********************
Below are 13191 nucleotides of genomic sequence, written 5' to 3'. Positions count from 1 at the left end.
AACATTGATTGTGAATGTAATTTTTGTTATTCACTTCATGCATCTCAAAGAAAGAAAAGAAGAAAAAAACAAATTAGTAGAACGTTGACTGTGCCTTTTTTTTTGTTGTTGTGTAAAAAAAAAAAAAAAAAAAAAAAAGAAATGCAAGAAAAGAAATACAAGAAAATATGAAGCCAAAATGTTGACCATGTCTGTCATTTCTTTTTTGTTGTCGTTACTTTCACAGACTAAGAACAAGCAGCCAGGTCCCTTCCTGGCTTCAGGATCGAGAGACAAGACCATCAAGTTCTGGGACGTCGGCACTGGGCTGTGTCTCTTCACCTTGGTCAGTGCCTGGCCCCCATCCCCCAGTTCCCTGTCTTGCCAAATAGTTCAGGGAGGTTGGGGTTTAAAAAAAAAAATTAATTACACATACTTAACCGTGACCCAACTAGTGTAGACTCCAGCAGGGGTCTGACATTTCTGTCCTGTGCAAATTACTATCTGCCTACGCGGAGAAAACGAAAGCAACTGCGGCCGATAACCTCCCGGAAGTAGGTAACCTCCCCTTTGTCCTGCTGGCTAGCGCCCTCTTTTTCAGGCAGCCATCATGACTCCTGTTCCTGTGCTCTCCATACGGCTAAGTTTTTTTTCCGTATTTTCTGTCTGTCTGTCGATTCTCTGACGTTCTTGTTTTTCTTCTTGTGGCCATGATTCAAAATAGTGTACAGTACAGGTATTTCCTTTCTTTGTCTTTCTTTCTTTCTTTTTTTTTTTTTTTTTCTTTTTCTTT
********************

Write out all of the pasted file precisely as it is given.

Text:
Below are 13191 nucleotides of genomic sequence, written 5' to 3'. Positions count from 1 at the left end.
AACATTGATTGTGAATGTAATTTTTGTTATTCACTTCATGCATCTCAAAGAAAGAAAAGAAGAAAAAAACAAATTAGTAGAACGTTGACTGTGCCTTTTTTTTTGTTGTTGTGTAAAAAAAAAAAAAAAAAAAAAAAAGAAATGCAAGAAAAGAAATACAAGAAAATATGAAGCCAAAATGTTGACCATGTCTGTCATTTCTTTTTTGTTGTCGTTACTTTCACAGACTAAGAACAAGCAGCCAGGTCCCTTCCTGGCTTCAGGATCGAGAGACAAGACCATCAAGTTCTGGGACGTCGGCACTGGGCTGTGTCTCTTCACCTTGGTCAGTGCCTGGCCCCCATCCCCCAGTTCCCTGTCTTGCCAAATAGTTCAGGGAGGTTGGGGTTTAAAAAAAAAAATTAATTACACATACTTAACCGTGACCCAACTAGTGTAGACTCCAGCAGGGGTCTGACATTTCTGTCCTGTGCAAATTACTATCTGCCTACGCGGAGAAAACGAAAGCAACTGCGGCCGATAACCTCCCGGAAGTAGGTAACCTCCCCTTTGTCCTGCTGGCTAGCGCCCTCTTTTTCAGGCAGCCATCATGACTCCTGTTCCTGTGCTCTCCATACGGCTAAGTTTTTTTTCCGTATTTTCTGTCTGTCTGTCGATTCTCTGACGTTCTTGTTTTTCTTCTTGTGGCCATGATTCAAAATAGTGTACAGTACAGGTATTTCCTTTCTTTGTCTTTCTTTCTTTCTTTTTTTTTTTTTTTTTCTTTTTCTTT